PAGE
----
Better control over the physical effect could improve data storage in future
Modern storage technology with ever-smaller and more powerful hard drives cannot function without them: the effects of so-called magnetoresistance ensure that the data stored magnetically on hard disks can be read electronically. In doing so, even a small change in the magnetic field leads to a relatively large adjustment of the electrical resistance of a material.
The experiments of the Kiel physicists with molecules made of two lead atoms (red) showed that magnetoresistance, i.e. the change in the electrical resistance of a material when there is a change in the magnetisation direction, strongly depends upon how the axis (L) in the lead molecules and the spin direction (S) are orientated towards each other.
The Nobel Prize in Physics in 2007 was awarded for discovering one of these effects. By now, they are a standard feature of read/write heads of hard drives, or in automotive sensors. Physicists at Kiel University (CAU) are investigating the related effect of so-called direction-dependent, tunnelling anisotropic magnetoresistance (TAMR). They have now been able to show how this effect can be influenced on an atomic scale.
The scientists published their results in the specialist journal Physical Review B Rapid Communications. In the long term, the effect could be used for a new principle in data storage, so-called MRAM memory (Magnetoresistive Random Access Memory).
This memory promises a high data density, and can be read quickly and without high energy consumption. In contrast with conventional semiconductor-based RAM, they save data in a non-volatile state. Information remains stored, even when the computer is switched off, and is ready for use immediately after being switched on.
In order to retrieve ever-greater amounts of data from ever-smaller hard drives, powerful read heads are essential. Information is stored on hard disks in the form of small areas with different orientations of magnetisation.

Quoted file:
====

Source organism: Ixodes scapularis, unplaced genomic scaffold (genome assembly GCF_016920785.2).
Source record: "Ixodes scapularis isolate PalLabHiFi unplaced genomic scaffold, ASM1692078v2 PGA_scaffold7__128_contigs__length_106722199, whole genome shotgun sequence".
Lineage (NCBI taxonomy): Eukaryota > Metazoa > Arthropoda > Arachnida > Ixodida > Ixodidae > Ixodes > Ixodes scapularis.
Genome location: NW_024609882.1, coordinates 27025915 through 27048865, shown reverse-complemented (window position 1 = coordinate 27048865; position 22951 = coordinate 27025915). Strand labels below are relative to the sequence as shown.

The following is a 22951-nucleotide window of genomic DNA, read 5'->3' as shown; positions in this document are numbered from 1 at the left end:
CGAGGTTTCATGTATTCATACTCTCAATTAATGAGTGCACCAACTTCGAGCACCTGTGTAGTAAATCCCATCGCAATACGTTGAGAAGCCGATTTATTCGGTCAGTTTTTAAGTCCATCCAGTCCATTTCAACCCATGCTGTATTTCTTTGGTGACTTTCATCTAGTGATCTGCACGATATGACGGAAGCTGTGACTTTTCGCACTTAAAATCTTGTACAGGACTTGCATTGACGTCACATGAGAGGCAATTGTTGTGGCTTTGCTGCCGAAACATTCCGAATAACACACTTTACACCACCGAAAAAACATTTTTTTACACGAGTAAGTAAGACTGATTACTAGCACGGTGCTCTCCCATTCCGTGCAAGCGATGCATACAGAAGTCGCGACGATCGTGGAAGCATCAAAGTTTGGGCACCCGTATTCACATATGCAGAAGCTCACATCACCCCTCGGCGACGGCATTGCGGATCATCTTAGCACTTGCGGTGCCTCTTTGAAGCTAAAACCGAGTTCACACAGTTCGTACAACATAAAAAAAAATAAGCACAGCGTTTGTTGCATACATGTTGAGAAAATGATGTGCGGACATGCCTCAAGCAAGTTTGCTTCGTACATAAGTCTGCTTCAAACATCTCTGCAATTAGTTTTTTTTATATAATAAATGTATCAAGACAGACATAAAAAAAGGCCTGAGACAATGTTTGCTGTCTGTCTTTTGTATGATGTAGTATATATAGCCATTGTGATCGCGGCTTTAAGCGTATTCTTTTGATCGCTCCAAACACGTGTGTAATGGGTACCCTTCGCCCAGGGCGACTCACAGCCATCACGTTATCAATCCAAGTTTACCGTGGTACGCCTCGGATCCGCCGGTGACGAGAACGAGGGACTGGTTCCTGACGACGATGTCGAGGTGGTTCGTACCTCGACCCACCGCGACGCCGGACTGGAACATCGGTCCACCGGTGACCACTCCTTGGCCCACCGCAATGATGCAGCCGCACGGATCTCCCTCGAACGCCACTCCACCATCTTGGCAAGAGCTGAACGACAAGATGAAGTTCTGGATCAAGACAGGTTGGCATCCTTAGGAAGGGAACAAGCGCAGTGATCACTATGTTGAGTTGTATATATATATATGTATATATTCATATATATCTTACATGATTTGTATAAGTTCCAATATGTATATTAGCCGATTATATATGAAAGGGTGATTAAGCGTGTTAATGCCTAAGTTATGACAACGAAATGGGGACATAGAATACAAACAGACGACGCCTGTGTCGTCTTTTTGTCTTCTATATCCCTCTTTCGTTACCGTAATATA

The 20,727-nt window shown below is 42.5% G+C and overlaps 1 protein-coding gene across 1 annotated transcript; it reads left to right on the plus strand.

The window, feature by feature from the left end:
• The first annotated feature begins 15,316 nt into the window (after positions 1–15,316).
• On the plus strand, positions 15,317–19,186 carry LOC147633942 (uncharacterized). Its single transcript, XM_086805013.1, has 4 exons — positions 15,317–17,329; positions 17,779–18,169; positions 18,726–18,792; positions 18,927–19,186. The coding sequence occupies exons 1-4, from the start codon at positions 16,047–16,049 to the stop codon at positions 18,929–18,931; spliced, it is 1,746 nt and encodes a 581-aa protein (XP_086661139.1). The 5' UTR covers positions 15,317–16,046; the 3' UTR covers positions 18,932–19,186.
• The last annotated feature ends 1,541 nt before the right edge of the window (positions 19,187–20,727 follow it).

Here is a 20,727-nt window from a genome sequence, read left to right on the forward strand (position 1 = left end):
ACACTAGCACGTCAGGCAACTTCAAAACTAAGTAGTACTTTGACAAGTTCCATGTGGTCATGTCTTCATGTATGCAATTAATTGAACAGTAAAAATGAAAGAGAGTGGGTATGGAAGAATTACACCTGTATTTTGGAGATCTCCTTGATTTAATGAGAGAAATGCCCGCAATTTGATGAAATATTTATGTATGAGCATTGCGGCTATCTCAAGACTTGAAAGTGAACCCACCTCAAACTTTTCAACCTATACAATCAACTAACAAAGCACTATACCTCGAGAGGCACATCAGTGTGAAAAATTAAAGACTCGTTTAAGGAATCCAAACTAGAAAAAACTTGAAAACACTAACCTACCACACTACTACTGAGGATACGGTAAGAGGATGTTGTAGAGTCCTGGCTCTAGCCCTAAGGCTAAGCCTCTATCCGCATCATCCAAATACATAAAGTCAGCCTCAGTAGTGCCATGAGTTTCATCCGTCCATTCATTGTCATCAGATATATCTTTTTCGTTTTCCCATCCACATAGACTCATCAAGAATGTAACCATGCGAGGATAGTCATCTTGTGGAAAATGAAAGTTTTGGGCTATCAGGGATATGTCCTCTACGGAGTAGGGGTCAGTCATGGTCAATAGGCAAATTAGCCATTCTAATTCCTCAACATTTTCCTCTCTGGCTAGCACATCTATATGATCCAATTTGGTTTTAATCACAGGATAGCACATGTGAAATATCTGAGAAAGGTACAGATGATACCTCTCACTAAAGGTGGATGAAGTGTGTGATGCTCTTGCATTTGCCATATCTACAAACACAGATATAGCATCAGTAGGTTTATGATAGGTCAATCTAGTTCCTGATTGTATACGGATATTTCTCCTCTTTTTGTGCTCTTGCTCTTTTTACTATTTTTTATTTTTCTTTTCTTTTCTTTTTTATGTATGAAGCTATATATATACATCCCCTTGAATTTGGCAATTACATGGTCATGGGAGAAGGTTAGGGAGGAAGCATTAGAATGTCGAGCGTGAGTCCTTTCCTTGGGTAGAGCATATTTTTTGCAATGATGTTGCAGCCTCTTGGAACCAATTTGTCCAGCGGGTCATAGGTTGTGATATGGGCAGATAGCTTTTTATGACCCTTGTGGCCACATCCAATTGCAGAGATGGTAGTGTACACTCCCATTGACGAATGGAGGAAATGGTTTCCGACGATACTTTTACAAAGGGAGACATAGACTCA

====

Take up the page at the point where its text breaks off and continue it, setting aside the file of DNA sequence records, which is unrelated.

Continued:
The read head converts these differences in the magnetic field into different resistances, which can easily be processed electronically. In order to recognise such a change in resistance and retrieve information, in the case of tunnelling magnetoresistance it is not only the electrical charge of the flowing electrons which is decisive, but also a second property: the electron’s spin.
In contrast, the Kiel research team has been investigating the tunnelling anisotropic magnetoresistance. Anisotropic means that the resistance change depends on the direction of the current relative to the magnetisation. This effect does not require the spin of the flowing electrons, and could thus simplify the components for memory technology.
The experiment of the Kiel scientists shows that it could also be used to read magnetic information stored in molecular structures. The Kiel research team, led by Professor Richard Berndt, used a scanning tunnelling microscope (STM) for their experiment. This allows the geometric structure of metallic surfaces to be investigated right down to the scale of individual atoms, and for example to measure changes in electrical resistance. In addition, its fine tip enables the structure to be manipulated atom-by-atom, and thereby change the physical properties of a material in a targeted manner. Thus "handmade" molecules can be tailor-made.
Moving atoms with the scanning tunnelling microscope
Using the STM, the Kiel physicists created a molecule from two lead atoms, a so-called lead dimer, to enhance the weak effect of anisotropic magnetoresistance. This is because lead has relatively high quantum mechanical spin-orbit interaction, due to its large nuclear charge. In other words, the spatial arrangement of the lead atoms affects the magnetic properties of the material particularly strongly.